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Sustainable Blewbury

Energy Initiative


Greenhouse gases


   Global warming references

Links to other sites


Save energy

Reduce expense

Generate energy

Get domestic grants

Install low-energy lighting

Transport issues

   Driving tips

   Choosing a car

   Transport emissions

   Alternative road fuels

   Hydrogen and fuel cells

Follow other energy advice

   Saving energy

   Monitoring energy usage

   Energy myths


Renewable energy

   Offshore wind costs

Nuclear fission energy

Nuclear fusion energy

Storing the gases



Facts and figures

Energy assessment


News & diary of activities

Contacts and aims

Home energy questionnaire

Survey 2009

Important note: We regret that due to lack of available effort, this website has not been updated for some time.

Much of the general explanatory text is, of course, still valid and, hopefully, useful. Detailed information on status, however, does need updating in many places and a number of recent developments are not covered. If you might be interested in helping, please contact the webmaster. Some examples:

Global warming: To limit global warming, net carbon emissions must go to zero – not just stop rising. From 2014 to 2016 they did at least stop rising, a small step towards what's needed. But in 2017 emissions rose by 1.6%, and in 2018 by 2.7% due to increased use of vehicles and coal. They even rose in the pandemic year 2020. This is extremely worrying. Although carbon emissions dropped during the pandemic, the accumulative build-up in the atmosphere has continued and the amount of greenhouse gases continues to increase.

Green energy: Onshore wind is now very inexpensive and offshore wind (the only renewable technology strongly supported by the UK government) has become cheap enough to be very competitive. Solar is also very competitive even without subsidy, especially in sunny regions. In the UK, tidal power suffered a serious blow when the Swansea Bay lagoon project was turned down by the government.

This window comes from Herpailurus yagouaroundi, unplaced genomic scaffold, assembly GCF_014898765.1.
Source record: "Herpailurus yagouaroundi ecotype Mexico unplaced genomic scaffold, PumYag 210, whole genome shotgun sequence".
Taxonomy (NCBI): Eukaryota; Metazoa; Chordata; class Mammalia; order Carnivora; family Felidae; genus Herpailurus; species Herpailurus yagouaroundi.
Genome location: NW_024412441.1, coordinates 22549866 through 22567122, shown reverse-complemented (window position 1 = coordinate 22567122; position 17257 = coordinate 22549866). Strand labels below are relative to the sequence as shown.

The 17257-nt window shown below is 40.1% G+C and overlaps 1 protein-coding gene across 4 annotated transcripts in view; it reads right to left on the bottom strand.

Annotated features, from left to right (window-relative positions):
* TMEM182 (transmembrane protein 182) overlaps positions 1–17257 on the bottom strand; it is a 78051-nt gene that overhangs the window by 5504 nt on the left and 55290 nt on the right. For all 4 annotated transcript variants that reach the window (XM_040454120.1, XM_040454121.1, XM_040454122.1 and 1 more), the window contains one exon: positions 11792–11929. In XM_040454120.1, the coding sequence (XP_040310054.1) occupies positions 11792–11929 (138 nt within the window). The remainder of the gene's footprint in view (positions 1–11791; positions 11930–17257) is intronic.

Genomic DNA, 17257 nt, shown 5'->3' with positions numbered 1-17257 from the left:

Nuclear power: The NuGen reactors at Moorside have been cancelled by Toshiba as the company was virtually bankrupted by cost overruns in the US. Hitachi's Horizon project for Wylfa has been ended as well. EdF's EPR reactors in Finland (now supposed to start up in early 2022 compared to the original date of 2009) and Normandy (now aimed to start in 2024, rather than 2012) are still not running but work is proceeding at Hinkley Point and a copy of Hinkley Point at Sizewell is still proposed. The best guess for a completion date at Hinkley Point is 2027 (or later).

Cars: There are now some diesels that are relatively clean, but of course they still burn fossil fuels. Electric cars with ranges of 200–300 miles are widely available and there are some interesting new models as sales rise. Major problems are the charging network, and the high prices and heavy weight of long-range models. There is also a much wider variety of plug-in hybrids available, but electric cars are simpler and should start to drop in price.

Lighting: LEDs have dropped in price and their performance has improved. For almost all applications they are the only sensible way to go. Look especially for ratings of A++ as these are significantly more efficient than CFLs (also known as low-energy bulbs) or fluorescent tubes. Converting to LEDs can have a surprisingly big effect on your electricity usage.